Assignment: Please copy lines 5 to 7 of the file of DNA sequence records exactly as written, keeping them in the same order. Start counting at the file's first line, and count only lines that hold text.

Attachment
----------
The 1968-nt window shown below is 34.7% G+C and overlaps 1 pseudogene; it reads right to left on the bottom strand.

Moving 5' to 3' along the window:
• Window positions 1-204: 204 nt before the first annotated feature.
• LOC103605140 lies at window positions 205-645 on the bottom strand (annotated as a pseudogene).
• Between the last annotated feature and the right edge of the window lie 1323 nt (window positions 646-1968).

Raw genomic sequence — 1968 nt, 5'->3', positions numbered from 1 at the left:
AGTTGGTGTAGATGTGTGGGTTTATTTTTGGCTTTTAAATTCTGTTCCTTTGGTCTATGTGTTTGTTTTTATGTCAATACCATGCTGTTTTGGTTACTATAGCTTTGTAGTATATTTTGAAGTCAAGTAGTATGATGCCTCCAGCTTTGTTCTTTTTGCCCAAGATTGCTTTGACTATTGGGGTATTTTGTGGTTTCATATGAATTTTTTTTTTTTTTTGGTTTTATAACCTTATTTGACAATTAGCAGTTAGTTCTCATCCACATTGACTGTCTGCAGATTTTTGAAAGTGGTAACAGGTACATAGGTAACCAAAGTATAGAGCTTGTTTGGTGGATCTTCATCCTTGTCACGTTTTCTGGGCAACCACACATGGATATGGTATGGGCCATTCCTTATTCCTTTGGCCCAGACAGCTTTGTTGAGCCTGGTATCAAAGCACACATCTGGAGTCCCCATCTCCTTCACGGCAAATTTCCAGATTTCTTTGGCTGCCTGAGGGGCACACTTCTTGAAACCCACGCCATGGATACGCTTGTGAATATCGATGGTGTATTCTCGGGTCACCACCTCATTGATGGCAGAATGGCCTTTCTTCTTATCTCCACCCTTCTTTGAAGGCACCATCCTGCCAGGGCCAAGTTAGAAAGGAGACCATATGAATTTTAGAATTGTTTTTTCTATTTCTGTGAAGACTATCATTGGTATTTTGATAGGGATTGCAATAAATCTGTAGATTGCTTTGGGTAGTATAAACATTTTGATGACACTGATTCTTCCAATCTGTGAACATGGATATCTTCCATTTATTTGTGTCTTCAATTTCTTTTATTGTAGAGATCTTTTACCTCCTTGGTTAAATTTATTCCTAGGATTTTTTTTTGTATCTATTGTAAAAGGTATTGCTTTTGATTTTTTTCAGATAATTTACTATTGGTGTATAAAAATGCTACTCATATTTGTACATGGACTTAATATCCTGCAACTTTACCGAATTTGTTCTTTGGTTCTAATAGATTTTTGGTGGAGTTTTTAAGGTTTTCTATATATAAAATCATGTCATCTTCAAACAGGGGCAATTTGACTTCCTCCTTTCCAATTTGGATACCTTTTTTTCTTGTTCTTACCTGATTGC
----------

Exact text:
• Between the last annotated feature and the right edge of the window lie 1323 nt (window positions 646-1968).

Raw genomic sequence — 1968 nt, 5'->3', positions numbered from 1 at the left:
AGTTGGTGTAGATGTGTGGGTTTATTTTTGGCTTTTAAATTCTGTTCCTTTGGTCTATGTGTTTGTTTTTATGTCAATACCATGCTGTTTTGGTTACTATAGCTTTGTAGTATATTTTGAAGTCAAGTAGTATGATGCCTCCAGCTTTGTTCTTTTTGCCCAAGATTGCTTTGACTATTGGGGTATTTTGTGGTTTCATATGAATTTTTTTTTTTTTTTGGTTTTATAACCTTATTTGACAATTAGCAGTTAGTTCTCATCCACATTGACTGTCTGCAGATTTTTGAAAGTGGTAACAGGTACATAGGTAACCAAAGTATAGAGCTTGTTTGGTGGATCTTCATCCTTGTCACGTTTTCTGGGCAACCACACATGGATATGGTATGGGCCATTCCTTATTCCTTTGGCCCAGACAGCTTTGTTGAGCCTGGTATCAAAGCACACATCTGGAGTCCCCATCTCCTTCACGGCAAATTTCCAGATTTCTTTGGCTGCCTGAGGGGCACACTTCTTGAAACCCACGCCATGGATACGCTTGTGAATATCGATGGTGTATTCTCGGGTCACCACCTCATTGATGGCAGAATGGCCTTTCTTCTTATCTCCACCCTTCTTTGAAGGCACCATCCTGCCAGGGCCAAGTTAGAAAGGAGACCATATGAATTTTAGAATTGTTTTTTCTATTTCTGTGAAGACTATCATTGGTATTTTGATAGGGATTGCAATAAATCTGTAGATTGCTTTGGGTAGTATAAACATTTTGATGACACTGATTCTTCCAATCTGTGAACATGGATATCTTCCATTTATTTGTGTCTTCAATTTCTTTTATTGTAGAGATCTTTTACCTCCTTGGTTAAATTTATTCCTAGGATTTTTTTTTGTATCTATTGTAAAAGGTATTGCTTTTGATTTTTTTCAGATAATTTACTATTGGTGTATAAAAATGCTACTCATATTTGTACATGGACTTAATATCCTGCAACTTTACCGAATTTGTTCTTTGGTTCTAATAGATTTTTGGTGGAGTTTTTAAGGTTTTCTATATATAAAATCATGTCATCTTCAAACAGGGGCAATTTGACTTCCTCCTTTCCAATTTGGATACCTTTTTTTCTTGTTCTTACCTGATTGC